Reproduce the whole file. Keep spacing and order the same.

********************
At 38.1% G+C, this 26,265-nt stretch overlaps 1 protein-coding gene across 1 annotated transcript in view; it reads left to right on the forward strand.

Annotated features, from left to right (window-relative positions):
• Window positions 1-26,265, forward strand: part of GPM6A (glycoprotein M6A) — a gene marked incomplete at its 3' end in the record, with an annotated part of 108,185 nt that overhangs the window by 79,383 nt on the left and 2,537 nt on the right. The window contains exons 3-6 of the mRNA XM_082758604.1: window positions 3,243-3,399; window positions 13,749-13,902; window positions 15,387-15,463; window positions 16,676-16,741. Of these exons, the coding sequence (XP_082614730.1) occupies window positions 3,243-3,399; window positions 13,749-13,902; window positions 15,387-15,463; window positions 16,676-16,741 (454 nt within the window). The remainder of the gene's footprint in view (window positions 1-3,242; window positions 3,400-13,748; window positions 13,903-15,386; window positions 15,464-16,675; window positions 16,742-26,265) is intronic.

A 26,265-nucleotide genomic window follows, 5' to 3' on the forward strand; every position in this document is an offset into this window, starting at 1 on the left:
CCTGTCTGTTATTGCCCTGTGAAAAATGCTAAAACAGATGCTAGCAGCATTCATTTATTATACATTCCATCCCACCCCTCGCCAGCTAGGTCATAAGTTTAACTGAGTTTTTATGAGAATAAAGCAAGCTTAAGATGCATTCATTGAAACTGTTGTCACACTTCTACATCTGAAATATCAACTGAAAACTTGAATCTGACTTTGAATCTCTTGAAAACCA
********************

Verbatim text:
At 38.1% G+C, this 26,265-nt stretch overlaps 1 protein-coding gene across 1 annotated transcript in view; it reads left to right on the forward strand.

Annotated features, from left to right (window-relative positions):
• Window positions 1-26,265, forward strand: part of GPM6A (glycoprotein M6A) — a gene marked incomplete at its 3' end in the record, with an annotated part of 108,185 nt that overhangs the window by 79,383 nt on the left and 2,537 nt on the right. The window contains exons 3-6 of the mRNA XM_082758604.1: window positions 3,243-3,399; window positions 13,749-13,902; window positions 15,387-15,463; window positions 16,676-16,741. Of these exons, the coding sequence (XP_082614730.1) occupies window positions 3,243-3,399; window positions 13,749-13,902; window positions 15,387-15,463; window positions 16,676-16,741 (454 nt within the window). The remainder of the gene's footprint in view (window positions 1-3,242; window positions 3,400-13,748; window positions 13,903-15,386; window positions 15,464-16,675; window positions 16,742-26,265) is intronic.

A 26,265-nucleotide genomic window follows, 5' to 3' on the forward strand; every position in this document is an offset into this window, starting at 1 on the left:
CCTGTCTGTTATTGCCCTGTGAAAAATGCTAAAACAGATGCTAGCAGCATTCATTTATTATACATTCCATCCCACCCCTCGCCAGCTAGGTCATAAGTTTAACTGAGTTTTTATGAGAATAAAGCAAGCTTAAGATGCATTCATTGAAACTGTTGTCACACTTCTACATCTGAAATATCAACTGAAAACTTGAATCTGACTTTGAATCTCTTGAAAACCA